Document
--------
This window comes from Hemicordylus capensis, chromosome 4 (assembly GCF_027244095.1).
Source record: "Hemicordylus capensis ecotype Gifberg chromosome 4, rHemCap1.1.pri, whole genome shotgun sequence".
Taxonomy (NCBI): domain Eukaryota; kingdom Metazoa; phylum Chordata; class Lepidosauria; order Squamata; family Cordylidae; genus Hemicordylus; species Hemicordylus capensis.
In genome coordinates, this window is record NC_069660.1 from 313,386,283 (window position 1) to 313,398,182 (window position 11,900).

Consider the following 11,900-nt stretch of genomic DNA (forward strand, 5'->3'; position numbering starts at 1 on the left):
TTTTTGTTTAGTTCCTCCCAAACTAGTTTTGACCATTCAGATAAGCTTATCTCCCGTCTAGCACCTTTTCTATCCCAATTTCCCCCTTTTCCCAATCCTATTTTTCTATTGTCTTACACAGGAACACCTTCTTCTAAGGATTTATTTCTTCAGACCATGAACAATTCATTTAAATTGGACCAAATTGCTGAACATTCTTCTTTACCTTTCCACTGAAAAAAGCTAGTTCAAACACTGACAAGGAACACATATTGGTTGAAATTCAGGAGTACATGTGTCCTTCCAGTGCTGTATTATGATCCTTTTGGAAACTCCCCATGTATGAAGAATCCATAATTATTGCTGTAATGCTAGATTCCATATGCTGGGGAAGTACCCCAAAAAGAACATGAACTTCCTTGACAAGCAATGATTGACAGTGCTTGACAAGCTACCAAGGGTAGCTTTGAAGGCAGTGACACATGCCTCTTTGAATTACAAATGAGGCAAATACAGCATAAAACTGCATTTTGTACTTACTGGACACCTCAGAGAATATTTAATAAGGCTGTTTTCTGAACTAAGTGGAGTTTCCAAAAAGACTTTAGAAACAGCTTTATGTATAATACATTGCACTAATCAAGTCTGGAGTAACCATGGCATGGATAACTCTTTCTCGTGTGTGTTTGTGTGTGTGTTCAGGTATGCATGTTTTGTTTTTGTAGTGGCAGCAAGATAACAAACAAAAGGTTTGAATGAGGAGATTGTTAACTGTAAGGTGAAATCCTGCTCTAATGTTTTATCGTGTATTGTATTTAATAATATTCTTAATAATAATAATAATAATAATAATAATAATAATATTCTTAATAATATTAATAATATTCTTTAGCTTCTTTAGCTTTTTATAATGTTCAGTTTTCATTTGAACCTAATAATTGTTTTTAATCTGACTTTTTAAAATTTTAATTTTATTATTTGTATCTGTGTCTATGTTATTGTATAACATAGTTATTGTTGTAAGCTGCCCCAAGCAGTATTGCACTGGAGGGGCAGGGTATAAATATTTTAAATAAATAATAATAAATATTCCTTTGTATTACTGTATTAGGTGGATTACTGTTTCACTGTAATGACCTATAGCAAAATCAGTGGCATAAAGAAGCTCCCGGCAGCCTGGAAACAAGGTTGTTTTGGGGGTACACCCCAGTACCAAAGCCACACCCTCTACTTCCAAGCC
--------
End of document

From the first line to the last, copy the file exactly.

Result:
This window comes from Hemicordylus capensis, chromosome 4 (assembly GCF_027244095.1).
Source record: "Hemicordylus capensis ecotype Gifberg chromosome 4, rHemCap1.1.pri, whole genome shotgun sequence".
Taxonomy (NCBI): domain Eukaryota; kingdom Metazoa; phylum Chordata; class Lepidosauria; order Squamata; family Cordylidae; genus Hemicordylus; species Hemicordylus capensis.
In genome coordinates, this window is record NC_069660.1 from 313,386,283 (window position 1) to 313,398,182 (window position 11,900).

Consider the following 11,900-nt stretch of genomic DNA (forward strand, 5'->3'; position numbering starts at 1 on the left):
TTTTTGTTTAGTTCCTCCCAAACTAGTTTTGACCATTCAGATAAGCTTATCTCCCGTCTAGCACCTTTTCTATCCCAATTTCCCCCTTTTCCCAATCCTATTTTTCTATTGTCTTACACAGGAACACCTTCTTCTAAGGATTTATTTCTTCAGACCATGAACAATTCATTTAAATTGGACCAAATTGCTGAACATTCTTCTTTACCTTTCCACTGAAAAAAGCTAGTTCAAACACTGACAAGGAACACATATTGGTTGAAATTCAGGAGTACATGTGTCCTTCCAGTGCTGTATTATGATCCTTTTGGAAACTCCCCATGTATGAAGAATCCATAATTATTGCTGTAATGCTAGATTCCATATGCTGGGGAAGTACCCCAAAAAGAACATGAACTTCCTTGACAAGCAATGATTGACAGTGCTTGACAAGCTACCAAGGGTAGCTTTGAAGGCAGTGACACATGCCTCTTTGAATTACAAATGAGGCAAATACAGCATAAAACTGCATTTTGTACTTACTGGACACCTCAGAGAATATTTAATAAGGCTGTTTTCTGAACTAAGTGGAGTTTCCAAAAAGACTTTAGAAACAGCTTTATGTATAATACATTGCACTAATCAAGTCTGGAGTAACCATGGCATGGATAACTCTTTCTCGTGTGTGTTTGTGTGTGTGTTCAGGTATGCATGTTTTGTTTTTGTAGTGGCAGCAAGATAACAAACAAAAGGTTTGAATGAGGAGATTGTTAACTGTAAGGTGAAATCCTGCTCTAATGTTTTATCGTGTATTGTATTTAATAATATTCTTAATAATAATAATAATAATAATAATAATAATAATATTCTTAATAATATTAATAATATTCTTTAGCTTCTTTAGCTTTTTATAATGTTCAGTTTTCATTTGAACCTAATAATTGTTTTTAATCTGACTTTTTAAAATTTTAATTTTATTATTTGTATCTGTGTCTATGTTATTGTATAACATAGTTATTGTTGTAAGCTGCCCCAAGCAGTATTGCACTGGAGGGGCAGGGTATAAATATTTTAAATAAATAATAATAAATATTCCTTTGTATTACTGTATTAGGTGGATTACTGTTTCACTGTAATGACCTATAGCAAAATCAGTGGCATAAAGAAGCTCCCGGCAGCCTGGAAACAAGGTTGTTTTGGGGGTACACCCCAGTACCAAAGCCACACCCTCTACTTCCAAGCC